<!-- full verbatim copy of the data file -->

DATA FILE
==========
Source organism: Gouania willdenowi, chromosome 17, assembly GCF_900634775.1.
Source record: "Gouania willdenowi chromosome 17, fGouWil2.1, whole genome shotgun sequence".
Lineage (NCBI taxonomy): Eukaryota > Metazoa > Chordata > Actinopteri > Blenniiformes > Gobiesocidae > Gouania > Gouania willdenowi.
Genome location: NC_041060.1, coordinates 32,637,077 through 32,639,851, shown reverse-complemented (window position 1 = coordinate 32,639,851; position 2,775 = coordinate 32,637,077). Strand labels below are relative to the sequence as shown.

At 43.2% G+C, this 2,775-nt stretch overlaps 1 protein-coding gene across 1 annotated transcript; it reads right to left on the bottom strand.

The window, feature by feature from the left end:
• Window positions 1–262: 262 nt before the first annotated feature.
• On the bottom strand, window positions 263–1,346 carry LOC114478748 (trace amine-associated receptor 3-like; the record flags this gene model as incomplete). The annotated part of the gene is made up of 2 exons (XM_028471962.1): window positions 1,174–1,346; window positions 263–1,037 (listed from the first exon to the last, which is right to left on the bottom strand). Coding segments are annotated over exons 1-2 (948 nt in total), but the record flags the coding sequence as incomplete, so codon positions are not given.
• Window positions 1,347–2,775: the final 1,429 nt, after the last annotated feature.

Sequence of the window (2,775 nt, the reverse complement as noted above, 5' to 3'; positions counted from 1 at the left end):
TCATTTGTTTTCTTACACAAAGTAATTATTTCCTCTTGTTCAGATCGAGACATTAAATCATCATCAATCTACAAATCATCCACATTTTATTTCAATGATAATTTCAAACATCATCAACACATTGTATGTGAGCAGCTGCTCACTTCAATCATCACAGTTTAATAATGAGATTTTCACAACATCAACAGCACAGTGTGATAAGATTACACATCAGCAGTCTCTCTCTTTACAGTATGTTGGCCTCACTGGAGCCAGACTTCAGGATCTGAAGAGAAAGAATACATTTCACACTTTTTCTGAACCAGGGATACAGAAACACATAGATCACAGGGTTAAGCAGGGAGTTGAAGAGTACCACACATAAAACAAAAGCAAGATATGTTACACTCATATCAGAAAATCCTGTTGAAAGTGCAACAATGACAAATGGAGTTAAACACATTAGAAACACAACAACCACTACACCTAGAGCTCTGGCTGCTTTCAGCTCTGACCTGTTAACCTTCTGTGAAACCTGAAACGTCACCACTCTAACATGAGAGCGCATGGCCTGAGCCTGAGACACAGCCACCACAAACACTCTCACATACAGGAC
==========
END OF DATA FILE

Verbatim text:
Source organism: Gouania willdenowi, chromosome 17, assembly GCF_900634775.1.
Source record: "Gouania willdenowi chromosome 17, fGouWil2.1, whole genome shotgun sequence".
Lineage (NCBI taxonomy): Eukaryota > Metazoa > Chordata > Actinopteri > Blenniiformes > Gobiesocidae > Gouania > Gouania willdenowi.
Genome location: NC_041060.1, coordinates 32,637,077 through 32,639,851, shown reverse-complemented (window position 1 = coordinate 32,639,851; position 2,775 = coordinate 32,637,077). Strand labels below are relative to the sequence as shown.

At 43.2% G+C, this 2,775-nt stretch overlaps 1 protein-coding gene across 1 annotated transcript; it reads right to left on the bottom strand.

The window, feature by feature from the left end:
• Window positions 1–262: 262 nt before the first annotated feature.
• On the bottom strand, window positions 263–1,346 carry LOC114478748 (trace amine-associated receptor 3-like; the record flags this gene model as incomplete). The annotated part of the gene is made up of 2 exons (XM_028471962.1): window positions 1,174–1,346; window positions 263–1,037 (listed from the first exon to the last, which is right to left on the bottom strand). Coding segments are annotated over exons 1-2 (948 nt in total), but the record flags the coding sequence as incomplete, so codon positions are not given.
• Window positions 1,347–2,775: the final 1,429 nt, after the last annotated feature.

Sequence of the window (2,775 nt, the reverse complement as noted above, 5' to 3'; positions counted from 1 at the left end):
TCATTTGTTTTCTTACACAAAGTAATTATTTCCTCTTGTTCAGATCGAGACATTAAATCATCATCAATCTACAAATCATCCACATTTTATTTCAATGATAATTTCAAACATCATCAACACATTGTATGTGAGCAGCTGCTCACTTCAATCATCACAGTTTAATAATGAGATTTTCACAACATCAACAGCACAGTGTGATAAGATTACACATCAGCAGTCTCTCTCTTTACAGTATGTTGGCCTCACTGGAGCCAGACTTCAGGATCTGAAGAGAAAGAATACATTTCACACTTTTTCTGAACCAGGGATACAGAAACACATAGATCACAGGGTTAAGCAGGGAGTTGAAGAGTACCACACATAAAACAAAAGCAAGATATGTTACACTCATATCAGAAAATCCTGTTGAAAGTGCAACAATGACAAATGGAGTTAAACACATTAGAAACACAACAACCACTACACCTAGAGCTCTGGCTGCTTTCAGCTCTGACCTGTTAACCTTCTGTGAAACCTGAAACGTCACCACTCTAACATGAGAGCGCATGGCCTGAGCCTGAGACACAGCCACCACAAACACTCTCACATACAGGAC